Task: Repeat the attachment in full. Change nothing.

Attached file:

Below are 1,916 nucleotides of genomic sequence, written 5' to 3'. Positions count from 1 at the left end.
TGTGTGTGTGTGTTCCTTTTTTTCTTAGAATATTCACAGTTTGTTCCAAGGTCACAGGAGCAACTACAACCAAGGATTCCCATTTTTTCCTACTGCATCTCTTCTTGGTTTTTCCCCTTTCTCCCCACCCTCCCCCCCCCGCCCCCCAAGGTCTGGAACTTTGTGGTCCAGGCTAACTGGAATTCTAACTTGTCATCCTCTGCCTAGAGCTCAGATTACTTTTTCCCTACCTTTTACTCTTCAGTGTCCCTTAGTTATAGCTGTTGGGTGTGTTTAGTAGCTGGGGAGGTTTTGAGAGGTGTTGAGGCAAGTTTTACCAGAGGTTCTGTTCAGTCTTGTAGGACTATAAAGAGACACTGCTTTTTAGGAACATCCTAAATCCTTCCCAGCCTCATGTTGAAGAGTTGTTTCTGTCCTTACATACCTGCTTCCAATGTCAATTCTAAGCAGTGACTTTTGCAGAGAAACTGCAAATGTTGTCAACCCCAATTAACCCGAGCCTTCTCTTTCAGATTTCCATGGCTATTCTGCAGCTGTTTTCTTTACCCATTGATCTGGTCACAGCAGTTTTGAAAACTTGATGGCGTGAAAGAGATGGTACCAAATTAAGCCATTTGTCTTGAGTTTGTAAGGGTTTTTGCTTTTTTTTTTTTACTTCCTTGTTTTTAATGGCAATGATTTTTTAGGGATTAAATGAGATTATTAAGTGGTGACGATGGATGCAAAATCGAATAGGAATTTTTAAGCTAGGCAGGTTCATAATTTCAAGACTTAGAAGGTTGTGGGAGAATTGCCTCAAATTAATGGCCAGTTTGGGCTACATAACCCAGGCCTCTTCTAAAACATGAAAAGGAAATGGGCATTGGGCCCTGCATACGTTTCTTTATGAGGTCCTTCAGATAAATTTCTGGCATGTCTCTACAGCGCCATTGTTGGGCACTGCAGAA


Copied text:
Below are 1,916 nucleotides of genomic sequence, written 5' to 3'. Positions count from 1 at the left end.
TGTGTGTGTGTGTTCCTTTTTTTCTTAGAATATTCACAGTTTGTTCCAAGGTCACAGGAGCAACTACAACCAAGGATTCCCATTTTTTCCTACTGCATCTCTTCTTGGTTTTTCCCCTTTCTCCCCACCCTCCCCCCCCCGCCCCCCAAGGTCTGGAACTTTGTGGTCCAGGCTAACTGGAATTCTAACTTGTCATCCTCTGCCTAGAGCTCAGATTACTTTTTCCCTACCTTTTACTCTTCAGTGTCCCTTAGTTATAGCTGTTGGGTGTGTTTAGTAGCTGGGGAGGTTTTGAGAGGTGTTGAGGCAAGTTTTACCAGAGGTTCTGTTCAGTCTTGTAGGACTATAAAGAGACACTGCTTTTTAGGAACATCCTAAATCCTTCCCAGCCTCATGTTGAAGAGTTGTTTCTGTCCTTACATACCTGCTTCCAATGTCAATTCTAAGCAGTGACTTTTGCAGAGAAACTGCAAATGTTGTCAACCCCAATTAACCCGAGCCTTCTCTTTCAGATTTCCATGGCTATTCTGCAGCTGTTTTCTTTACCCATTGATCTGGTCACAGCAGTTTTGAAAACTTGATGGCGTGAAAGAGATGGTACCAAATTAAGCCATTTGTCTTGAGTTTGTAAGGGTTTTTGCTTTTTTTTTTTTACTTCCTTGTTTTTAATGGCAATGATTTTTTAGGGATTAAATGAGATTATTAAGTGGTGACGATGGATGCAAAATCGAATAGGAATTTTTAAGCTAGGCAGGTTCATAATTTCAAGACTTAGAAGGTTGTGGGAGAATTGCCTCAAATTAATGGCCAGTTTGGGCTACATAACCCAGGCCTCTTCTAAAACATGAAAAGGAAATGGGCATTGGGCCCTGCATACGTTTCTTTATGAGGTCCTTCAGATAAATTTCTGGCATGTCTCTACAGCGCCATTGTTGGGCACTGCAGAA